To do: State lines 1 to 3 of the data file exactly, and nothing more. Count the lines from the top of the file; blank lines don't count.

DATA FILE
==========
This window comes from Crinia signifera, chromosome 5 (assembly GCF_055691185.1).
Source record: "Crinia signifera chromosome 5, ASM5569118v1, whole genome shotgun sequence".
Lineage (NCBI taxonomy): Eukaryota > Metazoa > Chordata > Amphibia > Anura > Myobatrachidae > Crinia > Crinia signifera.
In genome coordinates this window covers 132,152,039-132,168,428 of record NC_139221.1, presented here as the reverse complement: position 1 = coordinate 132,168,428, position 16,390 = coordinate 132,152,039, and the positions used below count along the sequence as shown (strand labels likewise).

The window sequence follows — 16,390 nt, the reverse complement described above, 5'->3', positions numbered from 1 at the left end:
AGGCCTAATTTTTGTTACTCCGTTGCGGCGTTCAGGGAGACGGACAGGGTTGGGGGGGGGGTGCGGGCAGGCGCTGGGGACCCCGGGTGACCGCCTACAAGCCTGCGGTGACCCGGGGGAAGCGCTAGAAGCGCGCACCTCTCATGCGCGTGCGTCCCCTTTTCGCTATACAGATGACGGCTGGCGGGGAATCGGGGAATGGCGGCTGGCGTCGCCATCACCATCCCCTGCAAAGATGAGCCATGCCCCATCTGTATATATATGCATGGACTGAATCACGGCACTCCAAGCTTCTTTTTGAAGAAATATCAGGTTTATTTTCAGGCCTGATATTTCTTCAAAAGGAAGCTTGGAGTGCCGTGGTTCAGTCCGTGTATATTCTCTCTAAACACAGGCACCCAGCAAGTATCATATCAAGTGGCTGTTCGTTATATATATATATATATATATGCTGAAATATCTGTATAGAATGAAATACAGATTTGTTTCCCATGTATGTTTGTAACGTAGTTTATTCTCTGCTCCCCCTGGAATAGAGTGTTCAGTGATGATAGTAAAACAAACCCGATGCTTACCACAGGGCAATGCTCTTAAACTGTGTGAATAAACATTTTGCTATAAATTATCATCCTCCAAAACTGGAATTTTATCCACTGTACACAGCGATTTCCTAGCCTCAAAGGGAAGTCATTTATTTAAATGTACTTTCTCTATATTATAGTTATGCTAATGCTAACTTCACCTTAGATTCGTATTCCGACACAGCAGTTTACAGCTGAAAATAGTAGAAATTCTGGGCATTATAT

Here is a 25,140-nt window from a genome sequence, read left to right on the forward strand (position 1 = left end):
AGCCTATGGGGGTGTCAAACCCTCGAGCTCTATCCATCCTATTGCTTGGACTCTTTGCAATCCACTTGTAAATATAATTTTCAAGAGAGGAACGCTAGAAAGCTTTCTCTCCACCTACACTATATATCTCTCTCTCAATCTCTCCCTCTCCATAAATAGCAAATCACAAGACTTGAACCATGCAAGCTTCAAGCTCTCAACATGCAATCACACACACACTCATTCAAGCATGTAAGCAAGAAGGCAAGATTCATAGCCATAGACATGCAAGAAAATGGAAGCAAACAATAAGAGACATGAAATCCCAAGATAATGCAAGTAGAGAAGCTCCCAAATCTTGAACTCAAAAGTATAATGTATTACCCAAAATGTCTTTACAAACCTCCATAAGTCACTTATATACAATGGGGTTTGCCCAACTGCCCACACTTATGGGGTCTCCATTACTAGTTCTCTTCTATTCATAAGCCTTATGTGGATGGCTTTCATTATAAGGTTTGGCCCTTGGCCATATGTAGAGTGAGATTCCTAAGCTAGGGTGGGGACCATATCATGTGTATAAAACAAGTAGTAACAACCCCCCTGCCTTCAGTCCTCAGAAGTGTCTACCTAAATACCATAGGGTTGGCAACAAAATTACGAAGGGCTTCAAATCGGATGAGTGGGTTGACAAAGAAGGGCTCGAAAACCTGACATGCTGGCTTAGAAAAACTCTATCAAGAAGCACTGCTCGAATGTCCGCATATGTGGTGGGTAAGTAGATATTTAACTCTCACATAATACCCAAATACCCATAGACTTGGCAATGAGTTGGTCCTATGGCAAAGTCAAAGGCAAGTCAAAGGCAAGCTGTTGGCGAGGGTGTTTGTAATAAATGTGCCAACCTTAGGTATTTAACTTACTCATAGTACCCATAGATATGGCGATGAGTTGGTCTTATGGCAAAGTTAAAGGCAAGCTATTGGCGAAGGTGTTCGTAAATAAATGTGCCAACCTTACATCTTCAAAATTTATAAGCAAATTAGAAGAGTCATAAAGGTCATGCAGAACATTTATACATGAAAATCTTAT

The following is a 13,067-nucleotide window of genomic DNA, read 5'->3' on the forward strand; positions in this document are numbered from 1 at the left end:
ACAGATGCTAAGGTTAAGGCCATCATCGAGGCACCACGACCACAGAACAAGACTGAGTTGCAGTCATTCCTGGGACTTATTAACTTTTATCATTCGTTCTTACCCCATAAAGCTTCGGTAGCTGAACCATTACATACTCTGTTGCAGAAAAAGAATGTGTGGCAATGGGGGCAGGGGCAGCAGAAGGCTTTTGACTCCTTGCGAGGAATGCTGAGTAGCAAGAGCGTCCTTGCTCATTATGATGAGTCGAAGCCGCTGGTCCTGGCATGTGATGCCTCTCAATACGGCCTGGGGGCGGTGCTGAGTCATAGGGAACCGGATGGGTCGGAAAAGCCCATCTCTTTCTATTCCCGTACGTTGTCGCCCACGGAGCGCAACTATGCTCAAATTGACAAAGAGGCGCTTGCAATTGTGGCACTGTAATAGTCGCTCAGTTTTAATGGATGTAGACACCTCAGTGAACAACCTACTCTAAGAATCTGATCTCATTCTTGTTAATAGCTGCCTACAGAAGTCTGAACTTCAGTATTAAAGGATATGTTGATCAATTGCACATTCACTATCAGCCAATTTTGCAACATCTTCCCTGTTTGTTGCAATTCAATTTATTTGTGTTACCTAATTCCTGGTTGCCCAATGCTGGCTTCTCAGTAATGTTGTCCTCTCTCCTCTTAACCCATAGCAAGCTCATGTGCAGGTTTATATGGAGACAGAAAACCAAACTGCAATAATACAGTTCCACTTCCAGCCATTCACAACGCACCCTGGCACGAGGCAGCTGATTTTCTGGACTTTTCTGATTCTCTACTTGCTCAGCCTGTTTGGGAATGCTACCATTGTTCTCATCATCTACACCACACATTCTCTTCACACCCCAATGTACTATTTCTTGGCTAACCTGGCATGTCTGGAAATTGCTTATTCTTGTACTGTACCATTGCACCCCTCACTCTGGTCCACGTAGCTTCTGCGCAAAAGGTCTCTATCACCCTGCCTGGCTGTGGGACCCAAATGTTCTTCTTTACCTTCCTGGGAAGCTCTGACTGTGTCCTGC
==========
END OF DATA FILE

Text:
This window comes from Crinia signifera, chromosome 5 (assembly GCF_055691185.1).
Source record: "Crinia signifera chromosome 5, ASM5569118v1, whole genome shotgun sequence".
Lineage (NCBI taxonomy): Eukaryota > Metazoa > Chordata > Amphibia > Anura > Myobatrachidae > Crinia > Crinia signifera.